News from the College of Arts & Sciences

A Gift to Put the Liberal Arts Into Action

The Randall Trust awards $1.5 million gift to L&C’s Bates Center for Entrepreneurship and Leadership.

Memorable Stories of 2022

Take a look back at some of the undergraduate college’s biggest stories of the year.

A Timely Idea for a Watch Company

Aldebaron Levin BA ’23, with support from the Bates Center for Entrepreneurship and Leadership, has launched an analog watch company. The company’s first watch design is inspired by the koi pond at Lewis & Clark.

Dance X Showcases Student Artistry

Lewis & Clark’s annual Dance Extravaganza, also known as Dance X, highlights the original works of student choreographers and performers. This year’s event will take place on December 2 and 3, with performances at 7:30 and 10 p.m. on the Main Stage in Fir Acres Theatre.

L&C Science Researchers Garner Top Regional Awards

At a five-state conference in November, the M.J. Murdock Charitable Trust recognized the outstanding work of science researchers Margaret Metz, associate professor of biology, and Jack Waite BA ’23 and Sofia Reeves BA ’23.

Biology Alum Releases “Tiger 24” Into the Wild

Warren Pereira BA ’99 spent more than a decade making Tiger 24, a film that focuses on tiger conservation through the highly publicized removal of a tiger dubbed T-24 from his natural habitat in India.

Digital Exhibit Focuses on Katherine Dunn’s New Posthumous Novel, “Toad”

Watzek Library staff worked with editor Naomi Huffman to create a digital exhibition of Katherine Dunn’s new posthumous novel “Toad,” which examines how the process of editing impacts an author’s vision.

19th Annual Ray Warren Symposium Explores the Art of Storytelling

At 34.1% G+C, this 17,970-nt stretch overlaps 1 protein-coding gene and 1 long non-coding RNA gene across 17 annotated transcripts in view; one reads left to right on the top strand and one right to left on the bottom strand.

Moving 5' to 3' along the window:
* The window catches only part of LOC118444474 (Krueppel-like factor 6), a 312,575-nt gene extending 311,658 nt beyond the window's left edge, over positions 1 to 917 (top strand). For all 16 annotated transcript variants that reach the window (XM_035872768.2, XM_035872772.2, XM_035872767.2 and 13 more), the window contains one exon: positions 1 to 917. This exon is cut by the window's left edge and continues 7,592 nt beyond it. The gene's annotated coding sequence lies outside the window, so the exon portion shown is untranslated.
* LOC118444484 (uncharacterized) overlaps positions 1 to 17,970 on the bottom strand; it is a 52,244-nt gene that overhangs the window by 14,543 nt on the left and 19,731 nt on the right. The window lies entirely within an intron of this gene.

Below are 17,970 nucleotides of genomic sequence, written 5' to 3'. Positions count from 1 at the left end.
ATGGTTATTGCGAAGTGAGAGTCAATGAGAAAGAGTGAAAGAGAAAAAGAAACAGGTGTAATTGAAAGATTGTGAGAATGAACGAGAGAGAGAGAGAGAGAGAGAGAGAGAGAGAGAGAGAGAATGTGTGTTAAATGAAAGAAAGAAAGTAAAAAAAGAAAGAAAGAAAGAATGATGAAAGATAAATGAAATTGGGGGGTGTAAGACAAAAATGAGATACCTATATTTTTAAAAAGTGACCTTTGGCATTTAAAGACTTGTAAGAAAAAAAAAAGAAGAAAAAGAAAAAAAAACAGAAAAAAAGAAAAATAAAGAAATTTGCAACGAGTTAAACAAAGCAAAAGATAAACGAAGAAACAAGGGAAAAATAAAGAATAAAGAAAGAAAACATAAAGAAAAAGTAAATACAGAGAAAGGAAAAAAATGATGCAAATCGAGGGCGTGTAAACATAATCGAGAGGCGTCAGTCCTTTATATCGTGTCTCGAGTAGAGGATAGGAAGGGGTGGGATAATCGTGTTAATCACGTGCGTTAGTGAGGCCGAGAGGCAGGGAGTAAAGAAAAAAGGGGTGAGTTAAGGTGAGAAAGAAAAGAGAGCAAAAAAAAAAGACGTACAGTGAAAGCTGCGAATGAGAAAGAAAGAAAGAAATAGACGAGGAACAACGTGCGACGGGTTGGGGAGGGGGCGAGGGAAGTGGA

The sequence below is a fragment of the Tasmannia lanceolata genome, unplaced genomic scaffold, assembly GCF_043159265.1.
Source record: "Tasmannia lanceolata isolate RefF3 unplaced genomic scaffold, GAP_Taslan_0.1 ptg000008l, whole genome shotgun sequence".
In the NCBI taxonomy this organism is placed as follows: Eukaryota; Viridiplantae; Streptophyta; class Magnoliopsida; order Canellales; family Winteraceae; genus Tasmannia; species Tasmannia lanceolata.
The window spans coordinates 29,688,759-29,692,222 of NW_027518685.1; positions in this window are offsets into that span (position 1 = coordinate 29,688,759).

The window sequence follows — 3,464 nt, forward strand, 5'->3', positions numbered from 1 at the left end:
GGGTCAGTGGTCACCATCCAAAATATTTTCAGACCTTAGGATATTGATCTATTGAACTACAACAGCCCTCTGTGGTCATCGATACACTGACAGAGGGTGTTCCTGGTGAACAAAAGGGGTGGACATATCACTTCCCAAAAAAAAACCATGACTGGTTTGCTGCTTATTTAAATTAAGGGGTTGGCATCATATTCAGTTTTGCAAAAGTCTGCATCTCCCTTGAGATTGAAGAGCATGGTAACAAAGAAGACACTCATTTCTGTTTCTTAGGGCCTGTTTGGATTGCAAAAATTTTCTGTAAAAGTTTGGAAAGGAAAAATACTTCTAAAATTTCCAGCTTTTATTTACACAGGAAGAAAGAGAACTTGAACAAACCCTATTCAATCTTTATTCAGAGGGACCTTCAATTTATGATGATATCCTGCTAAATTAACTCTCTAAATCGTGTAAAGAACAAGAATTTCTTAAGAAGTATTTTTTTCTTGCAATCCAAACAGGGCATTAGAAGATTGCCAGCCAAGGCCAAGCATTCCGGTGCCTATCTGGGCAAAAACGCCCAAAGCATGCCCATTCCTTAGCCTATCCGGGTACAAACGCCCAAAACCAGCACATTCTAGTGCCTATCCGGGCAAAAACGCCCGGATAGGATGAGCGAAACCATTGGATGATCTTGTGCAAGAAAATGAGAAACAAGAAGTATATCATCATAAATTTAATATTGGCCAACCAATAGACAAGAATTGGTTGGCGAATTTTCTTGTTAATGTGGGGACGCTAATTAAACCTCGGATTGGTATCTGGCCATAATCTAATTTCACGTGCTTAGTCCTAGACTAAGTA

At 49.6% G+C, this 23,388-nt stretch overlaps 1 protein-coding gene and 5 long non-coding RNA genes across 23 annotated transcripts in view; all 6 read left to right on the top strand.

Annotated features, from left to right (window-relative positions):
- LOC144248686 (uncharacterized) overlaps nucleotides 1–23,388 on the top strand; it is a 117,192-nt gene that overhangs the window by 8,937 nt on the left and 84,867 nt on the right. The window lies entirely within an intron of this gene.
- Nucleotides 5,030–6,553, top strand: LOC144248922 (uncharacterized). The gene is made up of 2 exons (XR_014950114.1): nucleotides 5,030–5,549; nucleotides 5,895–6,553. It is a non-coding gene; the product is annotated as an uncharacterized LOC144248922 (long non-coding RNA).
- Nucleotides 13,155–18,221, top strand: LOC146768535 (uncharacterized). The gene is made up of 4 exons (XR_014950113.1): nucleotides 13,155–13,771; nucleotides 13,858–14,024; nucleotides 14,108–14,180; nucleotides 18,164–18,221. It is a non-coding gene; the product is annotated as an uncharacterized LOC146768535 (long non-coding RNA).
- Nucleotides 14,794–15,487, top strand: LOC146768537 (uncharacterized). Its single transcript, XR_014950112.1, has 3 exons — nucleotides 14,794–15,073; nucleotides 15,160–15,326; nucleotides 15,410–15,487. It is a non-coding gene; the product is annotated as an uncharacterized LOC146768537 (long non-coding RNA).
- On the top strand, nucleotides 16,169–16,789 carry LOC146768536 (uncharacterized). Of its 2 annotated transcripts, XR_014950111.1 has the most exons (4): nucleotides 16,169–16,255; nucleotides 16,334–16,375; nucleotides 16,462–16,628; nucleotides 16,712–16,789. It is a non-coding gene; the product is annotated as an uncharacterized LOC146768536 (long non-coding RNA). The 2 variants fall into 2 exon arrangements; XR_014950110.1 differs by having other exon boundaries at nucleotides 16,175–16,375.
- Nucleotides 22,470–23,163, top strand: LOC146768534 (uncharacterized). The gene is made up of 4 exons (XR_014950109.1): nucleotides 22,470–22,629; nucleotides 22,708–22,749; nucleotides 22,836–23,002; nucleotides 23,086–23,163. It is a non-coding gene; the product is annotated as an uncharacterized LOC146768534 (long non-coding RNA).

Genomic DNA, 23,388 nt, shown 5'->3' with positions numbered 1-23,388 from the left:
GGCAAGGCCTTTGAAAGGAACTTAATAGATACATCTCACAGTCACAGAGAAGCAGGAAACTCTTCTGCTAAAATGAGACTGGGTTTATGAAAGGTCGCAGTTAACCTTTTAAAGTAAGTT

The Ray Warren Symposium on Race and Ethnic Studies, held November 9–11, will examine the role of storytelling as a means of preserving history and passing down cultural traditions.

Indigenous Peoples’ Heritage Month Stories

November is Indigenous Peoples’ Heritage Month, so we asked five L&C community members to share their stories and what this month means to them.

Taking the Pain Out of Medical School Applications

Lewis & Clark’s Intent to Apply Program helps students and alumni submit competitive applications for medical school.

Professor’s Orchestral Suite Celebrates Indigenous Culture in Bolivia

Freddy Vilches, associate professor of Hispanic studies, composed a Latin American suite to help commemorate the 160th anniversary of Urubichá, Bolivia. In August, he traveled to the Bolivian town for a live performance, along with L&C orchestra director and Urubichá guest conductor Lance Inouye.

Rock Musical ‘RENT’ Opens on L&C Main Stage

RENT, a collaboration between the music and theatre departments, opens on October 28. Lewis & Clark’s production of the Pulitzer and Tony award-winning musical seeks to ground the story in the gritty history of the AIDS epidemic, honor the narratives of queer individuals, and grow the audience for live theatre.

25th Annual ENVX Symposium Explores Nuanced Ways of Viewing Our Planet’s Future

This year’s symposium, titled Deconstructing the Apocalypse, will be held on October 16–20. The symposium will feature talks by environmental leaders, a movie screening, a meditation, an art workshop, a data workshop, and a career fair and networking opportunity. All events are free and open to the public.

Shaking Up Disaster Preparedness With Video Games

Cascadia 9.0 was developed as part of an ongoing research project to determine what motivates young adults to prepare for earthquakes and other natural disasters. Using video games as research and outreach tools, L&C researchers take an interdisciplinary approach to disaster preparedness.

Working Together to Create a Better Science Curriculum

L&C students interested in STEM teaching careers will soon have a new opportunity to collaborate with undergraduate and graduate school faculty as well as Portland-area science teachers. Together, they will create conservation-centered data science teaching methods and materials to benefit 6th through 12th graders. The project is funded by a $105,000 National Science Foundation (NSF) grant.